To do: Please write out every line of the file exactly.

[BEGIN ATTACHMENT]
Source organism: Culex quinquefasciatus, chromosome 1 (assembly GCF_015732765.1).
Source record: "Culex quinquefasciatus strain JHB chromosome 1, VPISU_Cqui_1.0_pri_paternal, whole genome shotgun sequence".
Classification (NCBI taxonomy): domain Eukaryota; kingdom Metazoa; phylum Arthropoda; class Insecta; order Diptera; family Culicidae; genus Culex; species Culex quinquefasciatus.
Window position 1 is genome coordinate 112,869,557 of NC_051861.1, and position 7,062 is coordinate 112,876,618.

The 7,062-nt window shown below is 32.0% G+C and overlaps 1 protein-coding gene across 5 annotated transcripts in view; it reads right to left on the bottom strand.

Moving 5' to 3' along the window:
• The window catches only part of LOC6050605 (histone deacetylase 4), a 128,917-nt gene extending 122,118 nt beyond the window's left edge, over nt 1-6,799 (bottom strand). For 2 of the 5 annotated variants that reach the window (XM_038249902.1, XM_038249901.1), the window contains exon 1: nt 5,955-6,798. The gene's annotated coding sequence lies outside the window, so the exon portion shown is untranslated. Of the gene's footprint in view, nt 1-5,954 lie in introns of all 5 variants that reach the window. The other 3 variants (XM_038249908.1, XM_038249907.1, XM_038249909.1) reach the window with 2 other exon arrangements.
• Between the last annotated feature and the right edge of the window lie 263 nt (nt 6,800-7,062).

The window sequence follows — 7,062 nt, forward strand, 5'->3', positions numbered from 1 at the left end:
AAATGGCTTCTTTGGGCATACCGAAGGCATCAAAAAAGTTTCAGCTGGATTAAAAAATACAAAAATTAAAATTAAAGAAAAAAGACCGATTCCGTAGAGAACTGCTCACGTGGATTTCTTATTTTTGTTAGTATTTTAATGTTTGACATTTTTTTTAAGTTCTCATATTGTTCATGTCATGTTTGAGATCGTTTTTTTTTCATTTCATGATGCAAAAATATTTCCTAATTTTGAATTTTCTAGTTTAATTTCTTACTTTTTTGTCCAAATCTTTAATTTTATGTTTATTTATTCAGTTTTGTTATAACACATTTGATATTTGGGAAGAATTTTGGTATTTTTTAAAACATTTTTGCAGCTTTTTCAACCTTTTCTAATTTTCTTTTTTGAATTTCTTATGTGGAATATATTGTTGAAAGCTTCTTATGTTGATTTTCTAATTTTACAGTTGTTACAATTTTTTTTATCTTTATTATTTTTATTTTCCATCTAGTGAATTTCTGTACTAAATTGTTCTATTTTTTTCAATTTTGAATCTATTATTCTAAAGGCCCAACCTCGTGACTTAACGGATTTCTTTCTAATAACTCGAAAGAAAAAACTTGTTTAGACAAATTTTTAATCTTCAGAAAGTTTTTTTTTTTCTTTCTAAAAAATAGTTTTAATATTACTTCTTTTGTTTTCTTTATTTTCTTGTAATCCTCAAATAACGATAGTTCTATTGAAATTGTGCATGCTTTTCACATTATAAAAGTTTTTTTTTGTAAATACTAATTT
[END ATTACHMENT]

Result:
Source organism: Culex quinquefasciatus, chromosome 1 (assembly GCF_015732765.1).
Source record: "Culex quinquefasciatus strain JHB chromosome 1, VPISU_Cqui_1.0_pri_paternal, whole genome shotgun sequence".
Classification (NCBI taxonomy): domain Eukaryota; kingdom Metazoa; phylum Arthropoda; class Insecta; order Diptera; family Culicidae; genus Culex; species Culex quinquefasciatus.
Window position 1 is genome coordinate 112,869,557 of NC_051861.1, and position 7,062 is coordinate 112,876,618.

The 7,062-nt window shown below is 32.0% G+C and overlaps 1 protein-coding gene across 5 annotated transcripts in view; it reads right to left on the bottom strand.

Moving 5' to 3' along the window:
• The window catches only part of LOC6050605 (histone deacetylase 4), a 128,917-nt gene extending 122,118 nt beyond the window's left edge, over nt 1-6,799 (bottom strand). For 2 of the 5 annotated variants that reach the window (XM_038249902.1, XM_038249901.1), the window contains exon 1: nt 5,955-6,798. The gene's annotated coding sequence lies outside the window, so the exon portion shown is untranslated. Of the gene's footprint in view, nt 1-5,954 lie in introns of all 5 variants that reach the window. The other 3 variants (XM_038249908.1, XM_038249907.1, XM_038249909.1) reach the window with 2 other exon arrangements.
• Between the last annotated feature and the right edge of the window lie 263 nt (nt 6,800-7,062).

The window sequence follows — 7,062 nt, forward strand, 5'->3', positions numbered from 1 at the left end:
AAATGGCTTCTTTGGGCATACCGAAGGCATCAAAAAAGTTTCAGCTGGATTAAAAAATACAAAAATTAAAATTAAAGAAAAAAGACCGATTCCGTAGAGAACTGCTCACGTGGATTTCTTATTTTTGTTAGTATTTTAATGTTTGACATTTTTTTTAAGTTCTCATATTGTTCATGTCATGTTTGAGATCGTTTTTTTTTCATTTCATGATGCAAAAATATTTCCTAATTTTGAATTTTCTAGTTTAATTTCTTACTTTTTTGTCCAAATCTTTAATTTTATGTTTATTTATTCAGTTTTGTTATAACACATTTGATATTTGGGAAGAATTTTGGTATTTTTTAAAACATTTTTGCAGCTTTTTCAACCTTTTCTAATTTTCTTTTTTGAATTTCTTATGTGGAATATATTGTTGAAAGCTTCTTATGTTGATTTTCTAATTTTACAGTTGTTACAATTTTTTTTATCTTTATTATTTTTATTTTCCATCTAGTGAATTTCTGTACTAAATTGTTCTATTTTTTTCAATTTTGAATCTATTATTCTAAAGGCCCAACCTCGTGACTTAACGGATTTCTTTCTAATAACTCGAAAGAAAAAACTTGTTTAGACAAATTTTTAATCTTCAGAAAGTTTTTTTTTTTCTTTCTAAAAAATAGTTTTAATATTACTTCTTTTGTTTTCTTTATTTTCTTGTAATCCTCAAATAACGATAGTTCTATTGAAATTGTGCATGCTTTTCACATTATAAAAGTTTTTTTTTGTAAATACTAATTT